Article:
Agriculture is one of the most dangerous occupations in the country. “The National Institute of Occupational Health and Safety (NIOSH 2013) estimates that on average 243 agricultural workers suffer lost-work-time injuries each day, with five percent of those injuries resulting in permanent impairment.” Many farm fatalities and injuries can be prevented.

Farmers perform chores, which pose threats to their health and safety. They are repeatedly exposed to noise, chemicals, dust, mold and the risk of physical injuries.  Personal Protective Equipment (PPE) has been proven to prevent injury and promote farmer’s health. Improving availability of PPE and encouraging proper use could reduce the risk of injury and illness.

AgriSafe Network logo: Protecting People who Feed AmericaThe AgriSafe Network is a national non-profit organization of health professionals and educators who are concerned about the health and safety  of farm families.  Many agricultural injuries, diseases, and fatalities can be prevented through the delivery of agricultural occupational health services. AgriSafe services include: continuing education via workshops and webinars,  technical assistance, and updates on the most cutting edge developments in agricultural health and safety.

NEC logoAdditionally, the Northeast Center for Occupational Health and Safety in Agriculture, Forestry, and Fishing (NEC) has created a PPE program that offers a variety of selected products that are affordable and appropriate for farmers across the country.


What are you doing to make sure you and your family and farm workers are safe?

  • Review Farm Safety Rules
  • Know where the First Aid Kit is, and know how to use it
  • Keep your cell phone with you at all times

Tips from the National Ag Safety Database:

Be Tractor Wise

  • Install Roll-Over Protective Structures (ROPS) and seatbelts
  • Attach Slow Moving Vehicle emblems on tractors and implements
  • Maintain a “no seat, no rider” policy
  • Allow NO children on or near the tractor
  • Remove keys, set brakes, and lock the transmission
  • Lower implements before leaving the tractor
  • Use extreme care when operating tractors on or near sloped terrain
  • Take frequent breaks
  • Enroll in tractor safety training
  • Offer laborers training in their own language
  • Install safe steps and grab bars for mounting and dismounting

Farm Safety for Families

Agriculture is one of the most hazardous industries in the nation. With injury rates highest among children age 15 and under, farmers and farm families need to be aware of the dangers for children. Farm equipment is a source of curiosity for children and tends to draw them towards work areas.  It is the farmer’s responsibility to provide education and continued training regarding safe work practices. Read the entire article.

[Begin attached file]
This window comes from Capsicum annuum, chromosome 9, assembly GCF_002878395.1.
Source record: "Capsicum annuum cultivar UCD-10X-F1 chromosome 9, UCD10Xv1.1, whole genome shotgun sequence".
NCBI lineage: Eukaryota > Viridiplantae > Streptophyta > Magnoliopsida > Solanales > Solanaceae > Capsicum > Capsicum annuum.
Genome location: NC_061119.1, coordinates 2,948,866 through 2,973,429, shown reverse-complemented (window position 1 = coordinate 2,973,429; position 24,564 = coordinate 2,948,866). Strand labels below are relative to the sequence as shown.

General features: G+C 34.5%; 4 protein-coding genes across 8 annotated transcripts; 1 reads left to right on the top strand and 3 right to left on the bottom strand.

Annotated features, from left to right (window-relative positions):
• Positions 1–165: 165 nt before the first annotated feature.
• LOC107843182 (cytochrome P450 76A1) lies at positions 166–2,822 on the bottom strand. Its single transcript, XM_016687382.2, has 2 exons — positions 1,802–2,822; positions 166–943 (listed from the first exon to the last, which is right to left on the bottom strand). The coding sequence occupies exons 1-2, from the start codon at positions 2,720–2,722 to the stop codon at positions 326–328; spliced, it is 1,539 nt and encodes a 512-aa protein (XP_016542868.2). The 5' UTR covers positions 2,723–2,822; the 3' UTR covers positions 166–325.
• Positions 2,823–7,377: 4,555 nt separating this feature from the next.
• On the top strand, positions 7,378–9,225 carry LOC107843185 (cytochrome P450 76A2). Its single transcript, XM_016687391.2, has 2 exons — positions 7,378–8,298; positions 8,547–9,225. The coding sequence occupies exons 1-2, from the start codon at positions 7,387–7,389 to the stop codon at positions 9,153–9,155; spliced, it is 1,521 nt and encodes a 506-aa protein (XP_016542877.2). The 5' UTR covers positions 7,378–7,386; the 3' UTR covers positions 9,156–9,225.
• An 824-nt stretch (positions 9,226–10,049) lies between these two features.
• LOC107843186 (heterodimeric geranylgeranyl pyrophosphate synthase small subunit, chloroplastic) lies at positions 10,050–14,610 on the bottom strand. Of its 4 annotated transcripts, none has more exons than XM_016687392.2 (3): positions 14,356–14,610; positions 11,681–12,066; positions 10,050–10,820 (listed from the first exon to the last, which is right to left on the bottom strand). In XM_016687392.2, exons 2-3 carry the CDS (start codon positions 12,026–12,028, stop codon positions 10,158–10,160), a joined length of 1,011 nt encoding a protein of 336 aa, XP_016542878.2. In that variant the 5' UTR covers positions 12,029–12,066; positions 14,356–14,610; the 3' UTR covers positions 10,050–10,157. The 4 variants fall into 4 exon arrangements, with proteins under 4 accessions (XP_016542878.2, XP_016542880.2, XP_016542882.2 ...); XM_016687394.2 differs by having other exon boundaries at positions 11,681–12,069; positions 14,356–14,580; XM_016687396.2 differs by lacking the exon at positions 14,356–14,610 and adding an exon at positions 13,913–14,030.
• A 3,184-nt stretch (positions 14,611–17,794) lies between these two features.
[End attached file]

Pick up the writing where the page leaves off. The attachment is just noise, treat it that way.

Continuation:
Tractor Safety Campaign Challenges Unsafe Traditions

A child dies from injuries on a farm an average of once every 3.5 days. The most common situation involves a tractor.

“Keep Kids Away from Tractors,” is the unified message of the Childhood Agricultural Safety Network (CASN), a coalition of 38 health, safety and youth organizations. The coalition’s campaign urges adults to think twice before allowing children 12-under to operate tractors or ride on them.

Consider these incidents from the past year:

  •  A 1-year-old North Dakota boy died after falling from a tractor driven by his father. His 4-year-old brother survived.
  • A 6-year-old Minnesota boy died with his grandfather when the tractor they were riding rolled over.
  • A 5-year-old Kansas girl died when she fell through the windshield of a combine driven by her father.

The biggest tragedy of all? These deaths were 100 percent preventable.

Allowing young children to ride on a tractor is considered a tradition by many. But remember — “It’s easier to bury a tradition than a child.”

Preventing Slips, Trips and Falls

Did you know that falls are the 3rd leading cause of unintentional deaths? With the warmer weather, many more people working outdoors using ladders.  Be sure to:

  • Always read safety labels and warnings on ladders.
  • Inspect ladders for damage before use — do NOT use if unsafe.
  • Don’t stand any higher than the third rung from the top of the ladder.
  • Only use ladders as intended- don’t use as a bridge or scaffolding.

Cooperative Extension Publications

Cooperative Extension publications help “extend” University of Maine resources to the public. To browse the full catalog choices, go to the publications page.

Here are links relevant to farming and farm safety: